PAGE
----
Kraków: Of Kings, Castles and Pierogi

After a goulash-filled week in Prague, my newfound travel buddy and I decided to make moves.

Three trains, one transportation mishap (we got off one of the trains a stop early, but it worked out!), many cat naps, and seven hours later, Andrée and I made it to Kraków, Poland!

Once the capital of Poland for more than 500 years, Kraków is now a bustling city of nearly 800,000 people and the cultural hub of the country. But Kraków is old—unbelievably old.

Stone tools dating back to 50,000 BCE were found on Wawel Hill, and the city’s name originates from Krakus, a mythical ruler who supposedly slayed the Wawel Dragon. The city was a bustling trade center in 965, and the castle was built in the 1300s.

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As an American whose country’s oldest buildings date back to the 1700s, this kind of history is hard to wrap my head around! All of Europe (and especially Israel) has been blowing me away with the ancient architecture!

The heart of Kraków is the Stare Miasto, or Old Town. Smack in the middle is Rynek Główny, the largest medieval town square in Europe.

Filled with vendors and local craftspeople, the square is surrounded by historic houses, palaces, towers and churches.

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St. Mary’s Basilica is a 14th century gothic-style church, famous for its trumpeter that plays on the hour (commemorating the trumpeter who was shot in the throat while warning on a Mongol attack in the 13th century).

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The square also houses the Cloth Hall, a merchant marketplace that’s been in existence since the Middle Ages. You can purchase babushka dolls, leather goods, amber jewelry and a variety of Polish knickknacks.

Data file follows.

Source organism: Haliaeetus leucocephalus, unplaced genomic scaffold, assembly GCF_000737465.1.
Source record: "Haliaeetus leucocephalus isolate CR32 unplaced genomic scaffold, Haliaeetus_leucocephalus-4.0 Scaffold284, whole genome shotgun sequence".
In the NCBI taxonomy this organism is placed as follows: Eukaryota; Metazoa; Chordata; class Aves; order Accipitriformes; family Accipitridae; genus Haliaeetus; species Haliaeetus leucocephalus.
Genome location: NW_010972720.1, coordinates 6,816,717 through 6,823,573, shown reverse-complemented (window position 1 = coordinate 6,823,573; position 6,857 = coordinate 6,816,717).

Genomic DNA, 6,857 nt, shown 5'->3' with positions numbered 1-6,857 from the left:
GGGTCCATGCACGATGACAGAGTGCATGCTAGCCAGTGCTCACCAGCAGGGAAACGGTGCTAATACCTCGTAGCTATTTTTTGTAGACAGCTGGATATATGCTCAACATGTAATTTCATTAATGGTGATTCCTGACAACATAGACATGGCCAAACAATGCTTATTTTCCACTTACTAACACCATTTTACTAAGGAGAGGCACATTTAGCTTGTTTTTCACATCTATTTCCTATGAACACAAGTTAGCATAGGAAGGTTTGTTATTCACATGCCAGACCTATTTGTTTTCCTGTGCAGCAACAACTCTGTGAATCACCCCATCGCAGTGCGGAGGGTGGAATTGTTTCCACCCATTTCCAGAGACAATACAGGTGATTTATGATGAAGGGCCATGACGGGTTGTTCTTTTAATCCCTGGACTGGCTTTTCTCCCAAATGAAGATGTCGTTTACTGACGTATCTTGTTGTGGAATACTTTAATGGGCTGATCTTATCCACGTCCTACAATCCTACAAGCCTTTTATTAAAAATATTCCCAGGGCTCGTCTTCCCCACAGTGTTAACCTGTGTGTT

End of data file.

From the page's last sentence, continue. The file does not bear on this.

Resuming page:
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One of the most famous sights in Kraków is Wawel Castle. I’ll spare you the history, as I feel like this is already a historically heavy post, but needless to say it’s very old and beautiful.

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While in Kraków, it was cold and raining and I was very sick (spoiler alert: I finally went to a doctor in Budapest and found out I had bronchitis). Sightseeing in these conditions was the most miserable day of my trip to date.

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The highlight of Kraków for me was the food! If you haven’t figured out by now, I live for beer, sweets and dumplings (check out my post on Prague’s culinary delights!).

The pierogi in Poland did not disappoint! I also sampled a few good soups, pancakes and treats along the way.

My favorite place in all of Kraków was Mr. Vincent’s, a Van Gogh-themed restaurant that we frequented.

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Although Kraków was cold and I was a sick puppy, I loved the history, warm food and kind people.

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